Bands set to appear in national spotlight
Groups chosen to play in 2008 Macy's Thanksgiving Day Parade
By Michael Skinner / Student Publications
Band performs at halftime.
Imagine performing for more than sixty million people. Come Thanksgiving Day 2008, student musicians in the Tech marching band will be doing just that.
Band directors recently announced that Tech had been selected to march in the 2008 Macy's Thanksgiving Day Parade in New York City.
Tech was one of two colleges selected from hundreds of applications. The winning submission, which included videotapes, recordings, and pictures of past performances, was the band's second attempt to participate in the nationally broadcast parade.
"We applied the year before and were short listed. We were encouraged to re-apply the next year which was ideal because we were kind of targeting the [band's] 100th anniversary knowing that it would be a special event for us," said Christopher Moore, associate director of Bands and director of Athletic Bands.
Tech's band began in 1908 with a group of 14 students. Director of Bands Andrea Strauss said plans are underway to extend the anniversary celebration beyond the Macy's Thanksgiving Day Parade performance.
The entire band program, consisting of the concert band, marching band and symphonic band, will be going.
"We're going to make a whole week of festivities in New York to celebrate our 100th anniversary," Strauss said.
Highlights will include a gala and concert for Tech's alumni and fans, as well as tourists and locals from New York City. Strauss has already submitted an application to Carnegie Hall as a venue for the concert and is considering bringing "a big name soloist" to perform with the band.
Beyond the excitement surrounding the trip, however, lie concerns about fundraising. The music department has estimated the cost of the trip at $500,000.
"We're going to need to charter two airplanes to fly the entire band program [about 400 students]. We need to fly because the UGA game is that Saturday after Thanksgiving. We'll also need to pay for buses and food for four days and over 100 hotel rooms for four nights," said Donny Allen, assistant director of Bands.
Other expected costs include renting the venue, publicity for the event, and the cost of hiring a soloist for the performance. Though the trip is over a year away, band students and staff have begun making plans for fundraising.
"Fundraising is a big issue. We've been trying to play a lot of gigs around the city and trying to raise money for the trip," said Matt Ward, a fourth-year Biomedical Engineering major who is a drum major and plays the trumpet in the marching band, orchestra and basketball band.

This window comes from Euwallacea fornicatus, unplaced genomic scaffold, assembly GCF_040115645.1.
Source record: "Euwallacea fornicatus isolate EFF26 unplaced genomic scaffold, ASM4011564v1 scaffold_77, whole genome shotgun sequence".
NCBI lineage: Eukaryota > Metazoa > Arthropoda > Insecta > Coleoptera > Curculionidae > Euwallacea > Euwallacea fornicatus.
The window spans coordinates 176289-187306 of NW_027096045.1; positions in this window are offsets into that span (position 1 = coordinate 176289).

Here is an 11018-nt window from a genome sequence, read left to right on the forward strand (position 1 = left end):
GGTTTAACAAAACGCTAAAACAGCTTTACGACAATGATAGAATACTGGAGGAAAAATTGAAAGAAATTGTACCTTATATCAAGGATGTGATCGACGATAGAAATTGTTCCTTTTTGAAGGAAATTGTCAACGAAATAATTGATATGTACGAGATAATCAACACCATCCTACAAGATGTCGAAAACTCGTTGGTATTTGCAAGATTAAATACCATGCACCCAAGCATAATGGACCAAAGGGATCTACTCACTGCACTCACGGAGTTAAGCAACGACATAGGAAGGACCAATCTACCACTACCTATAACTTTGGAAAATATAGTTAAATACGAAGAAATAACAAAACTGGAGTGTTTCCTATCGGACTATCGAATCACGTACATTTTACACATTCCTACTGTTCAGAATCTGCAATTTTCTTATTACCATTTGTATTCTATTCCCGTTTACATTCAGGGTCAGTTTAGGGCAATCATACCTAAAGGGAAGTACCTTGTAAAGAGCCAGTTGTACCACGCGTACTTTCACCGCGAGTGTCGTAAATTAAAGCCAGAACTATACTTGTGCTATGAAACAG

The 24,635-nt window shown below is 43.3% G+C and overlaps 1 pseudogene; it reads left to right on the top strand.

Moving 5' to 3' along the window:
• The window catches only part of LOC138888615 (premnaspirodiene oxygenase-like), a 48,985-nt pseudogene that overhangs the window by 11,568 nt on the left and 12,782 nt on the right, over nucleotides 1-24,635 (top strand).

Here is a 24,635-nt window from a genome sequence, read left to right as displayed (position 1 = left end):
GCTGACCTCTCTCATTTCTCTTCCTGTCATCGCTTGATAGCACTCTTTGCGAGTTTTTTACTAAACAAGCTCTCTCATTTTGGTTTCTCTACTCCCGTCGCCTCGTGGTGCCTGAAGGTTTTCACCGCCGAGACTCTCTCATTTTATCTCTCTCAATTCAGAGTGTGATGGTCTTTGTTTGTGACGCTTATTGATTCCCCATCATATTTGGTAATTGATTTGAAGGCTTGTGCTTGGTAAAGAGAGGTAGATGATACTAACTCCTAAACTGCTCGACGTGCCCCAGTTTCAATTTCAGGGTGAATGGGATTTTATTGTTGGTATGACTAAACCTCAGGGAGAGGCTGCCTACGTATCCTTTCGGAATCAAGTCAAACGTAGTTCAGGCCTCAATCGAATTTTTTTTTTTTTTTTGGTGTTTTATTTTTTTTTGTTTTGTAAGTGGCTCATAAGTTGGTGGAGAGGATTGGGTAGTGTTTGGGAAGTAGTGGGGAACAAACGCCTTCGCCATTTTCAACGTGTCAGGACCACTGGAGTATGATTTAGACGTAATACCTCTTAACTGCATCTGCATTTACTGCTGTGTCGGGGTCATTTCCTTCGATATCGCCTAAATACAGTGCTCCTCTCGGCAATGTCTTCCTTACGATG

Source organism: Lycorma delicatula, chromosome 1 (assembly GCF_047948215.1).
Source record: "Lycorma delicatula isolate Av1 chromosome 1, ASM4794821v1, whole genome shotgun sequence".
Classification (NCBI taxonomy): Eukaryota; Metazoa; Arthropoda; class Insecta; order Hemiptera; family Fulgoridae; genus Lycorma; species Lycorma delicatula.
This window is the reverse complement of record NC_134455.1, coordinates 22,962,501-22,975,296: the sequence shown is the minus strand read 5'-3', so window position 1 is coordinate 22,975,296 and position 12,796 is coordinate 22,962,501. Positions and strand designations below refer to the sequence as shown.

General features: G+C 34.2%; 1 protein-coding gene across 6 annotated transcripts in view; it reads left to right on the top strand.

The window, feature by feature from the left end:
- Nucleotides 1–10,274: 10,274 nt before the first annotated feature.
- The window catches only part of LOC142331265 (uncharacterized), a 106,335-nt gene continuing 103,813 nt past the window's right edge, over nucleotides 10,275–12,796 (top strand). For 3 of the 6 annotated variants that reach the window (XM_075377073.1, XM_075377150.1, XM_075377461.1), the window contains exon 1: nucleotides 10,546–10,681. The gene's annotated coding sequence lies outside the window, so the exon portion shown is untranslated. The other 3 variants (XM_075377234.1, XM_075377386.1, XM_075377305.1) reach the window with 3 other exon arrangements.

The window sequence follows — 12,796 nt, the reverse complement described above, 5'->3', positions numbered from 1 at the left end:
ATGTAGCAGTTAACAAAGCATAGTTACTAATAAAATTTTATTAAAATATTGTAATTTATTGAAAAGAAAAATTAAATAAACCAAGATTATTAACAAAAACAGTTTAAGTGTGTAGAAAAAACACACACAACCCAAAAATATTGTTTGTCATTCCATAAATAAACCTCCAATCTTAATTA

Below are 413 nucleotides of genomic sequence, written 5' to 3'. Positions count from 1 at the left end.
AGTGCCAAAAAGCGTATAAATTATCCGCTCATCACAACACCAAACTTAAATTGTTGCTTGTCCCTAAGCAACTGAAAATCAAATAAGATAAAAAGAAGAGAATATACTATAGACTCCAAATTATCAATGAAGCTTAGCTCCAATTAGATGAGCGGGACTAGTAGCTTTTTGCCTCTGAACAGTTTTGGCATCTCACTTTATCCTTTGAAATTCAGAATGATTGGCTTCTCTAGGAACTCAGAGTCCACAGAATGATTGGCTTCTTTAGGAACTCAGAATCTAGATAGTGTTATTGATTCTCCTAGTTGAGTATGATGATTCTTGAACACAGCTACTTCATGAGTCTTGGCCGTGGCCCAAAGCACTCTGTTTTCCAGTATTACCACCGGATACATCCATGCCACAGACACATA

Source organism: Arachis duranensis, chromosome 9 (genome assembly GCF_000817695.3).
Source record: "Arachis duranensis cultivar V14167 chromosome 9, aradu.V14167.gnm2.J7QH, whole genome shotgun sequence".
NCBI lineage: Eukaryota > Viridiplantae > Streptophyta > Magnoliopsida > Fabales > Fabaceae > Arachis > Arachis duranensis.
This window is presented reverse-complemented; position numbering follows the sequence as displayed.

One of the most recent shows band members played was on Sept. 8 at the Hi-Fi Buys Amphitheatre. About thirty students from the drum line were commissioned by the country music duo Sugarland to surprise singer Kenney Chesney at his concert.
"That gave us about $4,000, but that's only like 2 or 3 people's trips. I'm sure we'll make it, but we're trying to do as many gigs and as many fundraisers, ask for alumni contributions, and things like that," Ward said.
"We've been fundraising and saving for a while to have this piece commissioned," said Carly Chupp, a third-year Industrial Engineering major who plays the tuba in the marching band and is a member of Kappa Kappa Psi, the honorary band service fraternity.
The fraternity announced that it has commissioned an Emmy award-winning composer to write a song especially for the band's 100th anniversary.
According to Strauss, the music department will boost its fundraising efforts by working with the Office of Development to get in touch with donors and will begin a campaign at football and basketball games to reach alumni.
"The 50, 40, and 25-year alumni reunions typically raise money for various projects here at Georgia Tech and we hope that our project is embraced by one of the classes," Strauss said.
Despite financial challenges, both students and directors are excited about the Macy's Thanksgiving Day performance.
"The parade is a huge deal. It's one of the biggest parades in the nation. It's really going to open up Tech to the public to see us out there," Ward said.
An estimated five million people watch the parade live in New York City, and over 55 million are expected to watch it on television around the nation. The Tech marching band's performance will be broadcast for one minute and 15 seconds.
"It's one of those things that we all remember as Americans growing up and watching, and it's a way for Tech to be able to connect with the American public in a way that we could never have paid for that kind of exposure, especially the music department," Allen said.